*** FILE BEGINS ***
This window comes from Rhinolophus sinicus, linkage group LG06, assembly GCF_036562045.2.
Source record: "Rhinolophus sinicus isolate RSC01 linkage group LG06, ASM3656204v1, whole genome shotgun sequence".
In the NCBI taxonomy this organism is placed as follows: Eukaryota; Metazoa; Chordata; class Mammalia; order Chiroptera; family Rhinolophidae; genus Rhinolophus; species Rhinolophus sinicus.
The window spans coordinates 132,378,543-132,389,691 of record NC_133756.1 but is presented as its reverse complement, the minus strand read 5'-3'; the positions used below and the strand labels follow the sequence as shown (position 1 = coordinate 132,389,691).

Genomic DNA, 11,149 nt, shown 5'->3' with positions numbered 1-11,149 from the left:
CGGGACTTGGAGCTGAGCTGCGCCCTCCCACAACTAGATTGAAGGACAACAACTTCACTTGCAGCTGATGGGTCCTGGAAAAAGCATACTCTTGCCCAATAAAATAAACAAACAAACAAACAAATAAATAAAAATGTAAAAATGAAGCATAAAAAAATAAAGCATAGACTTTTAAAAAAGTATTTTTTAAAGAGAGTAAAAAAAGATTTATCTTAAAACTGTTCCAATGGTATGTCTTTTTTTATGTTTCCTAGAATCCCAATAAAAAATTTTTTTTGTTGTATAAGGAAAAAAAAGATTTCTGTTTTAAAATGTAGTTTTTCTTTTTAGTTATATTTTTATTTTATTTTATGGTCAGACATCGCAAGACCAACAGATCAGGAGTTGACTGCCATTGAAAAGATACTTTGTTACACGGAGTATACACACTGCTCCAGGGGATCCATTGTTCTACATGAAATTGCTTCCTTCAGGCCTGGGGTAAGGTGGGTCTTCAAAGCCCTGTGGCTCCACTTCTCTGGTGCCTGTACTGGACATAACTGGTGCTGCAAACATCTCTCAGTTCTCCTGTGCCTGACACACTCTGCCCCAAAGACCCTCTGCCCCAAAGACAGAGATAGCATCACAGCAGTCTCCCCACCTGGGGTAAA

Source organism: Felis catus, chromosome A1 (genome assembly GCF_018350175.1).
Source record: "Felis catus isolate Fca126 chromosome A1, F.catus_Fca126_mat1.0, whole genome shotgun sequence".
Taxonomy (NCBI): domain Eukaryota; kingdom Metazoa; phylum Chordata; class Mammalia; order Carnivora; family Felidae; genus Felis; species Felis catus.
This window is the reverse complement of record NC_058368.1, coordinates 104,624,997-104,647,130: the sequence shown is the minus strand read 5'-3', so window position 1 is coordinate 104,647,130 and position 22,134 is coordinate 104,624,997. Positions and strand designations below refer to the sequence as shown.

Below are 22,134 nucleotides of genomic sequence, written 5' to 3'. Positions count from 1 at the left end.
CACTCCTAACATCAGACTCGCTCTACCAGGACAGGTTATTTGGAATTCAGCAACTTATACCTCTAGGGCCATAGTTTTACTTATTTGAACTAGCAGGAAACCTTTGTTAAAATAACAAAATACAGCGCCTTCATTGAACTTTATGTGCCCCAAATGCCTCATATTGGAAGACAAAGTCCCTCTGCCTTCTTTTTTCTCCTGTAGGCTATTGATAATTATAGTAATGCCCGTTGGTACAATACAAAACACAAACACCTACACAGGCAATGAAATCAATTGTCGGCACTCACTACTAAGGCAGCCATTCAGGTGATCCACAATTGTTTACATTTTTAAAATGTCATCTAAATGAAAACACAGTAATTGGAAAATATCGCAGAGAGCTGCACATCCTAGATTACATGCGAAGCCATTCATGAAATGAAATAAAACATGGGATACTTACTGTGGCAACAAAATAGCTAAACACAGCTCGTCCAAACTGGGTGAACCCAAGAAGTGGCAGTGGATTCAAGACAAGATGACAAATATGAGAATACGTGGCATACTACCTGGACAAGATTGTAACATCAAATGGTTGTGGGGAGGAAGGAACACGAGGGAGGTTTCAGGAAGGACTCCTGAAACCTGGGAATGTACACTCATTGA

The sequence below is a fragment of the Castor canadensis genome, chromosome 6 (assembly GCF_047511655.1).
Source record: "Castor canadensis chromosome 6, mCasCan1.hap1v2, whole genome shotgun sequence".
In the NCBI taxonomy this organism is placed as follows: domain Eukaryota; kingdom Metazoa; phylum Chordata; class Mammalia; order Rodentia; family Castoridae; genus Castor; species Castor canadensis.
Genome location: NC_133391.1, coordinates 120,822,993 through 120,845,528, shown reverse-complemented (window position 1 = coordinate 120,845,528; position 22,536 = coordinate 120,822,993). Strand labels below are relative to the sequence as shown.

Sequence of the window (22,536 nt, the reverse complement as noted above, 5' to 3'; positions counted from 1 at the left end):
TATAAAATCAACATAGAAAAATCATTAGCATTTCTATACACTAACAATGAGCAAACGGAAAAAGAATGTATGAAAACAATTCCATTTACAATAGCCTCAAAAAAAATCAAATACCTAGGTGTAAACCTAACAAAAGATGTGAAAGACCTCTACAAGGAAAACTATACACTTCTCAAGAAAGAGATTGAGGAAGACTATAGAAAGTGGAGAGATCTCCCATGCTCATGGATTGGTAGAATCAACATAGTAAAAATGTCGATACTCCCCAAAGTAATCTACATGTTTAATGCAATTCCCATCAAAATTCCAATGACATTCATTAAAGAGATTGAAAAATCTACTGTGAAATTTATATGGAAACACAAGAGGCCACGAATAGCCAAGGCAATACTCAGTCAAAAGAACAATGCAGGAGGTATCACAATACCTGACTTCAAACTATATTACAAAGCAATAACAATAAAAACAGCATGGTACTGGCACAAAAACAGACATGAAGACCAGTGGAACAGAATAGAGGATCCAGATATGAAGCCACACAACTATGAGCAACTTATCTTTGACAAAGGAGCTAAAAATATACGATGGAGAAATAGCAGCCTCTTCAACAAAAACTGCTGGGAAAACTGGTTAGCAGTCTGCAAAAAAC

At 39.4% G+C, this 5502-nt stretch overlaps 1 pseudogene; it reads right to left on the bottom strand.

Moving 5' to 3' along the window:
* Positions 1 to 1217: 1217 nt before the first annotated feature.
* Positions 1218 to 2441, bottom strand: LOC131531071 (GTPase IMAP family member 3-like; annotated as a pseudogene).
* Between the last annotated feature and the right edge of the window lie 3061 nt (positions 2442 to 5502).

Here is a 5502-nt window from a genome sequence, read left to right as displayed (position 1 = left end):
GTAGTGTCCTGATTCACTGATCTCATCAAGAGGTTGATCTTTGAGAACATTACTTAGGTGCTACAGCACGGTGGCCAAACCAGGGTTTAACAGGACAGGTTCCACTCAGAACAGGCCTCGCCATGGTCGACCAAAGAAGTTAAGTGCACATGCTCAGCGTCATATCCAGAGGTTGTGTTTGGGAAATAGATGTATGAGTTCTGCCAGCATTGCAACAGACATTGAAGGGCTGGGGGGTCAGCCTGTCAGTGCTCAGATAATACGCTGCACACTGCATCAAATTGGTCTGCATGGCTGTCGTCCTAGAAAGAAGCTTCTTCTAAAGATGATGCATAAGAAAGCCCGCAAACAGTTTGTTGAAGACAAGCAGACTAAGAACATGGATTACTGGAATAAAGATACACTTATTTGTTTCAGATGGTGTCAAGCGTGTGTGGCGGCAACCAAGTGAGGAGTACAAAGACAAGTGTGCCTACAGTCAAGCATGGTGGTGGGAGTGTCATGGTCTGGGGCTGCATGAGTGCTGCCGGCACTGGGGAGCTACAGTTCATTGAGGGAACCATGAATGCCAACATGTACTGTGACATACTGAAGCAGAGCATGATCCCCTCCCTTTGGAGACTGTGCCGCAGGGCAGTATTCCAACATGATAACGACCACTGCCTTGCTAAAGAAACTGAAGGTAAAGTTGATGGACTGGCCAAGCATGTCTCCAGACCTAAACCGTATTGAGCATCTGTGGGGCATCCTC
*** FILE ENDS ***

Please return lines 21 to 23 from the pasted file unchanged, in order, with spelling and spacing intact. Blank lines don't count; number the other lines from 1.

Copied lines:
* Positions 1 to 1217: 1217 nt before the first annotated feature.
* Positions 1218 to 2441, bottom strand: LOC131531071 (GTPase IMAP family member 3-like; annotated as a pseudogene).
* Between the last annotated feature and the right edge of the window lie 3061 nt (positions 2442 to 5502).